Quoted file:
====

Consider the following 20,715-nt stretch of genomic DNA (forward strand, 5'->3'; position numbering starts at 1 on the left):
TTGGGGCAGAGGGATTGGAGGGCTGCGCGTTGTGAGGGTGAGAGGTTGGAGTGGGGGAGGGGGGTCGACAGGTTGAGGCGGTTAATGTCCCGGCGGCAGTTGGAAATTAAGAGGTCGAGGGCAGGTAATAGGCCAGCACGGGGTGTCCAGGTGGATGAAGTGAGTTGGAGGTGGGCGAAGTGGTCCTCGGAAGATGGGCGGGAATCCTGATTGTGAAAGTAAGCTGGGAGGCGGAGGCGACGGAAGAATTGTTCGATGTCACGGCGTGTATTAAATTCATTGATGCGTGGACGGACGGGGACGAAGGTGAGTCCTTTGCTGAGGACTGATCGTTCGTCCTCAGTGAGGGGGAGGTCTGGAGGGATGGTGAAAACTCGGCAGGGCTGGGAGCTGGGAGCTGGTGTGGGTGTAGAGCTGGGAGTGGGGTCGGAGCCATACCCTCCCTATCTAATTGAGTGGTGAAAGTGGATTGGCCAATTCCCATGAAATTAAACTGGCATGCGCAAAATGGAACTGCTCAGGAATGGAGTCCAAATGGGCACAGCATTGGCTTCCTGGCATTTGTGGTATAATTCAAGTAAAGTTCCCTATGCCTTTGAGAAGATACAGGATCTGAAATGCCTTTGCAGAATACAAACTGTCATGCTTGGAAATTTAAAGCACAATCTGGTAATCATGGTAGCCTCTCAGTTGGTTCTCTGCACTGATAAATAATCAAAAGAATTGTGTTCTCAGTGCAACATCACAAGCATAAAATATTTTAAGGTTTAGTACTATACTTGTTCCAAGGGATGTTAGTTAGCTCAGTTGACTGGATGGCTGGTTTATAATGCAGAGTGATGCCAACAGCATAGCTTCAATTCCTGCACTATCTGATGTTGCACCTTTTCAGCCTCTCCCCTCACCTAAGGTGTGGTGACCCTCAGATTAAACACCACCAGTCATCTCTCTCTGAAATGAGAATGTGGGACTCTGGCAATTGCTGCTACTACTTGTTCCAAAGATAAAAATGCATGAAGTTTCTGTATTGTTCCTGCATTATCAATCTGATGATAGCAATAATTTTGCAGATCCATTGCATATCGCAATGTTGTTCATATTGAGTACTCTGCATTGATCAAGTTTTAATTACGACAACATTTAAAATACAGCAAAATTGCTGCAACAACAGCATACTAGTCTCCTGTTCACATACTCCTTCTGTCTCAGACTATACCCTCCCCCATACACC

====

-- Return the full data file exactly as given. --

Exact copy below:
Consider the following 20,715-nt stretch of genomic DNA (forward strand, 5'->3'; position numbering starts at 1 on the left):
TTGGGGCAGAGGGATTGGAGGGCTGCGCGTTGTGAGGGTGAGAGGTTGGAGTGGGGGAGGGGGGTCGACAGGTTGAGGCGGTTAATGTCCCGGCGGCAGTTGGAAATTAAGAGGTCGAGGGCAGGTAATAGGCCAGCACGGGGTGTCCAGGTGGATGAAGTGAGTTGGAGGTGGGCGAAGTGGTCCTCGGAAGATGGGCGGGAATCCTGATTGTGAAAGTAAGCTGGGAGGCGGAGGCGACGGAAGAATTGTTCGATGTCACGGCGTGTATTAAATTCATTGATGCGTGGACGGACGGGGACGAAGGTGAGTCCTTTGCTGAGGACTGATCGTTCGTCCTCAGTGAGGGGGAGGTCTGGAGGGATGGTGAAAACTCGGCAGGGCTGGGAGCTGGGAGCTGGTGTGGGTGTAGAGCTGGGAGTGGGGTCGGAGCCATACCCTCCCTATCTAATTGAGTGGTGAAAGTGGATTGGCCAATTCCCATGAAATTAAACTGGCATGCGCAAAATGGAACTGCTCAGGAATGGAGTCCAAATGGGCACAGCATTGGCTTCCTGGCATTTGTGGTATAATTCAAGTAAAGTTCCCTATGCCTTTGAGAAGATACAGGATCTGAAATGCCTTTGCAGAATACAAACTGTCATGCTTGGAAATTTAAAGCACAATCTGGTAATCATGGTAGCCTCTCAGTTGGTTCTCTGCACTGATAAATAATCAAAAGAATTGTGTTCTCAGTGCAACATCACAAGCATAAAATATTTTAAGGTTTAGTACTATACTTGTTCCAAGGGATGTTAGTTAGCTCAGTTGACTGGATGGCTGGTTTATAATGCAGAGTGATGCCAACAGCATAGCTTCAATTCCTGCACTATCTGATGTTGCACCTTTTCAGCCTCTCCCCTCACCTAAGGTGTGGTGACCCTCAGATTAAACACCACCAGTCATCTCTCTCTGAAATGAGAATGTGGGACTCTGGCAATTGCTGCTACTACTTGTTCCAAAGATAAAAATGCATGAAGTTTCTGTATTGTTCCTGCATTATCAATCTGATGATAGCAATAATTTTGCAGATCCATTGCATATCGCAATGTTGTTCATATTGAGTACTCTGCATTGATCAAGTTTTAATTACGACAACATTTAAAATACAGCAAAATTGCTGCAACAACAGCATACTAGTCTCCTGTTCACATACTCCTTCTGTCTCAGACTATACCCTCCCCCATACACC